Bylaw Amendment Controversy
by Monique Williams on Friday, May 4th, 2012
Being a part of the Milton student body, I have realized that there are things that we care about and things that we say we care about. During the past Monday assembly, our former head monitors announced two proposed changes to the SGA bylaws.
The first would make the length of head monitor speeches official, and the second would change the system of ratifying amendments to the SGA constitution so that future changes could be made with a ¾ vote of the SGA council, as opposed to a majority vote of the student body. I do not know how significant these changes are; when I first heard them proposed, I could have cared less.
I barely understood what was being said; I only realized that it was expected that we follow blindly, like sheep, and simply vote ‘yes.’ Although I was slightly affronted by this approach, it quickly left my mind as I was too distracted with bigger decisions like if I could make it to breakfast before my first class.
The matter did not cross my mind again until I saw Martin Page’s (I) email urging us to exercise our rights as students. It was a valid, yet unexpected, point. If we want a true student democracy, we cannot simply hand over all our collective power to a few SGA representatives. These representatives are present to represent the voices of the students, not to speak for us. We already have the means of making changes, regardless of how small, so why don’t we use them?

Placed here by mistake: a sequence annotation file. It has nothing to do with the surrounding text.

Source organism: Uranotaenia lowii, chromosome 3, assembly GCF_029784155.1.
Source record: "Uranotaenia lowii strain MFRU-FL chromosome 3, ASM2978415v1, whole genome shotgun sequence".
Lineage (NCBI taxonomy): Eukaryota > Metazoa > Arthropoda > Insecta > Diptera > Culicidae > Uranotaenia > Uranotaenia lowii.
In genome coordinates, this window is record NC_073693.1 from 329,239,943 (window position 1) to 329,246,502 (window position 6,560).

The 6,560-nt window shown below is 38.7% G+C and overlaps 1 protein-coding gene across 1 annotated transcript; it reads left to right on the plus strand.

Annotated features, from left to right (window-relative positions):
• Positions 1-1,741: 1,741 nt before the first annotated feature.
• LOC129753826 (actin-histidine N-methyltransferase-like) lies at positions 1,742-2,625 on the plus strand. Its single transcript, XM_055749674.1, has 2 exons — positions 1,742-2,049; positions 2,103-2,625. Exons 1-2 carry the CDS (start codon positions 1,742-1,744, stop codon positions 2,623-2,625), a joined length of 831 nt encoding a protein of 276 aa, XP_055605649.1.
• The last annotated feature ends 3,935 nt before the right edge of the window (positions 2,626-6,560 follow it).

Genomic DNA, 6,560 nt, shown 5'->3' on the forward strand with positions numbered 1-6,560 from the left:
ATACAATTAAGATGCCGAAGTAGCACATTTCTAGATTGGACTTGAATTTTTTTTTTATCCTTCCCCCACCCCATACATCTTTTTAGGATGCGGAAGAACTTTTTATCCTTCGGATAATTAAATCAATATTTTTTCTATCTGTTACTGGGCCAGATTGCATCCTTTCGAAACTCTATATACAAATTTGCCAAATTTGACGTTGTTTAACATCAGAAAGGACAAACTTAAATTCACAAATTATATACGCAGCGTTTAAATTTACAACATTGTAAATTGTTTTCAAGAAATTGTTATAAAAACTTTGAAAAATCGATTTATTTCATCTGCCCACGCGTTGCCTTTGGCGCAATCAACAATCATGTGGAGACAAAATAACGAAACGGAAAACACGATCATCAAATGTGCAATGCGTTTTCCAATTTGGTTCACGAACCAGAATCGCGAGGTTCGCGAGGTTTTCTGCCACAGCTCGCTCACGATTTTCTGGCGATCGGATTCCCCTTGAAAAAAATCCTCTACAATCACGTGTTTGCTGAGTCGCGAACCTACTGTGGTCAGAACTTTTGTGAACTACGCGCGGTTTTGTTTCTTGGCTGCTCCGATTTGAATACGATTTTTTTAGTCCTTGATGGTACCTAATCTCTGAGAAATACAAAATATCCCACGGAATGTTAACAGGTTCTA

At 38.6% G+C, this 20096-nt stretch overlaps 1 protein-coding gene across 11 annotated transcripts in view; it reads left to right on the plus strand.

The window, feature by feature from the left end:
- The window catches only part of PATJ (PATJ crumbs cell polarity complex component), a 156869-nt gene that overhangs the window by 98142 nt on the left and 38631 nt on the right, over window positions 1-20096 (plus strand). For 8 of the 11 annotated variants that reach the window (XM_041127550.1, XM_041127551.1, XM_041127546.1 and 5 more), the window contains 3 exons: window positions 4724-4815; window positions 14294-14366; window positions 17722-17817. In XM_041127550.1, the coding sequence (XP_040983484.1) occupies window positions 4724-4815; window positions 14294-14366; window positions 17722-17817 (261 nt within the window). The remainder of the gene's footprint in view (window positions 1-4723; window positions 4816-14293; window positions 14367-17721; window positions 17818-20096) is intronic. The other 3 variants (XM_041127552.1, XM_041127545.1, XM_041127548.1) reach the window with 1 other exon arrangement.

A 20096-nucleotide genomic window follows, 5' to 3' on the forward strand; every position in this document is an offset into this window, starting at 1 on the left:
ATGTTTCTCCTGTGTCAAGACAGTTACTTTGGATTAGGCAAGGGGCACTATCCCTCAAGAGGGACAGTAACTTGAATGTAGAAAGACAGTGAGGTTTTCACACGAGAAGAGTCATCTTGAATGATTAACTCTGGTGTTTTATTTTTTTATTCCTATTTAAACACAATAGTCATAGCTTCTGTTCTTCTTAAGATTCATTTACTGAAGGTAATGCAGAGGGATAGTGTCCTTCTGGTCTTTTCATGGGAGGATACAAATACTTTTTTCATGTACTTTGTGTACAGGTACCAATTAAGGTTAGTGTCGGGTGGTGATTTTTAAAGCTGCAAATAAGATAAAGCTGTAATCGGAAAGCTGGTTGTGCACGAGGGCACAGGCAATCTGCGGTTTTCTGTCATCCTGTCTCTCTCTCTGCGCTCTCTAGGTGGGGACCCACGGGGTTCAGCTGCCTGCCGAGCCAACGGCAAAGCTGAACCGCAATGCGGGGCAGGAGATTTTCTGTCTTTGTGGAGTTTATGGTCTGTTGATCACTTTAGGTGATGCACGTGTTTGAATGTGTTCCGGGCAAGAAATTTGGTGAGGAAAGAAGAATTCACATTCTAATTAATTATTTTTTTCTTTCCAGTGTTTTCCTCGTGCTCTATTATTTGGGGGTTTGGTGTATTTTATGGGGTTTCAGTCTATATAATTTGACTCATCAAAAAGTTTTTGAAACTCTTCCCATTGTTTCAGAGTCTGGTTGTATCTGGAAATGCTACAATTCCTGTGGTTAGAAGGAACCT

Honestly, I was never planning on voting for either of these proposals, partly because I did not really understand them and had no intention of trying to do so. It was not until a few days later that it hit me: my lackadaisical attitude was a poster child of the classic ‘all talk, no action’ syndrome. We constantly complain about our voices not being heard by the administration and the faculty, and we often want more opportunities to make changes in our school.
We set aside hours to manufacture long speeches about students’ rights and the need for change, yet we cannot sacrifice a few seconds to go online and vote. How many people ranted on about their ideal head monitors? How many people actually voted for next year’s head monitors? Milton kids fight to have a voice and be heard, but when it really comes down to it I think we just want something to say. Clearly, many of us do not actually care; the voting statistics from the head monitor elections seem to indicate as much. Once we have what we desire it is no longer important.
The SGA should not have the power to vote for these changes only amongst themselves. I do not believe this because I do not value their judgement, but because I trust my own judgement more. I understand that the SGA finds it difficult to depend on an uninterested student body, but it is their role to educate us and encourage us to fulfil our responsibilities, not coax us away from them. In return, it is our responsibility to care.
Short URL: http://miltonmeasure.org/?p=3381